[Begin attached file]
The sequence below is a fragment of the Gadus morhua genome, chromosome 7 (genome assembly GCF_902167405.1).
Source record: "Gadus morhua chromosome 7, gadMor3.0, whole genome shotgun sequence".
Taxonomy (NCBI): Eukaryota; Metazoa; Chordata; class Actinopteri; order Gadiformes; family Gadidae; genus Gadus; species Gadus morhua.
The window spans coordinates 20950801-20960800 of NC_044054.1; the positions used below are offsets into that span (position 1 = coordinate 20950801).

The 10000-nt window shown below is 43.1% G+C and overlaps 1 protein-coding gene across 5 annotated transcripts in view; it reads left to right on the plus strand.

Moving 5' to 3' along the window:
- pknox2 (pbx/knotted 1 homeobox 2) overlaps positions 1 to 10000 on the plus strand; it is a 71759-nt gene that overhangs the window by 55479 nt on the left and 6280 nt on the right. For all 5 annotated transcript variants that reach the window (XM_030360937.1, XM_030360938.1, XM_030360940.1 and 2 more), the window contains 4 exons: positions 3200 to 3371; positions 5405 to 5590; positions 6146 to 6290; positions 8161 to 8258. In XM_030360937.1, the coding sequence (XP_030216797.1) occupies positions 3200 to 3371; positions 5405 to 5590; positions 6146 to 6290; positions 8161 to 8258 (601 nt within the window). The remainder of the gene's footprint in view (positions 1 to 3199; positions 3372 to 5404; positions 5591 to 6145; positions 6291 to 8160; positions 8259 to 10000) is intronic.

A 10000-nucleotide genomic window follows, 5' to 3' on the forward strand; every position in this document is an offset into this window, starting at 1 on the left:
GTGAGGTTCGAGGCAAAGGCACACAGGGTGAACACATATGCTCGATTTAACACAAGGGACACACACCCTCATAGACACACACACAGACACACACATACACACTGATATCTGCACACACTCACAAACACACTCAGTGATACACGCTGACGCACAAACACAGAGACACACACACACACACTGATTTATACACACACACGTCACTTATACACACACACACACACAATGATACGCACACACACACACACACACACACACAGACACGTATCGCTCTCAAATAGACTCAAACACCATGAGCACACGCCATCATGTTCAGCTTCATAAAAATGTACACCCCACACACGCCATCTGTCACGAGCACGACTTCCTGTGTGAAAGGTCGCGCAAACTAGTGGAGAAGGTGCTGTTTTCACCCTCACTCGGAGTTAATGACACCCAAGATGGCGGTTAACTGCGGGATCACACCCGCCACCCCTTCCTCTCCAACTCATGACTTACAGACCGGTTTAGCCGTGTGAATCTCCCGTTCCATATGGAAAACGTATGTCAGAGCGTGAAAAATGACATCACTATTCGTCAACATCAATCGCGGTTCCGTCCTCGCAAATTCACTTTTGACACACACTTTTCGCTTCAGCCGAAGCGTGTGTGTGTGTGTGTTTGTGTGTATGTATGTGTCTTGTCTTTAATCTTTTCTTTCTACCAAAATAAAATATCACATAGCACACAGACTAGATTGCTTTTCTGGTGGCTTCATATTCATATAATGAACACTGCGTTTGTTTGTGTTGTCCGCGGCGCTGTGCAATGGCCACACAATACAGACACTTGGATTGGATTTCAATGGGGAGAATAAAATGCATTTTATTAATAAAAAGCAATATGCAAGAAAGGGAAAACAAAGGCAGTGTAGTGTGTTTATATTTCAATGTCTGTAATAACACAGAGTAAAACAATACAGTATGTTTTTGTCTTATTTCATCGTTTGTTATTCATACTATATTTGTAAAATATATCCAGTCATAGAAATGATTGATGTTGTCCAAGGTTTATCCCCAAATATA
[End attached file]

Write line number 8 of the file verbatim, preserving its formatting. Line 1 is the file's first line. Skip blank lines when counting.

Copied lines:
A 10000-nucleotide genomic window follows, 5' to 3' on the forward strand; every position in this document is an offset into this window, starting at 1 on the left: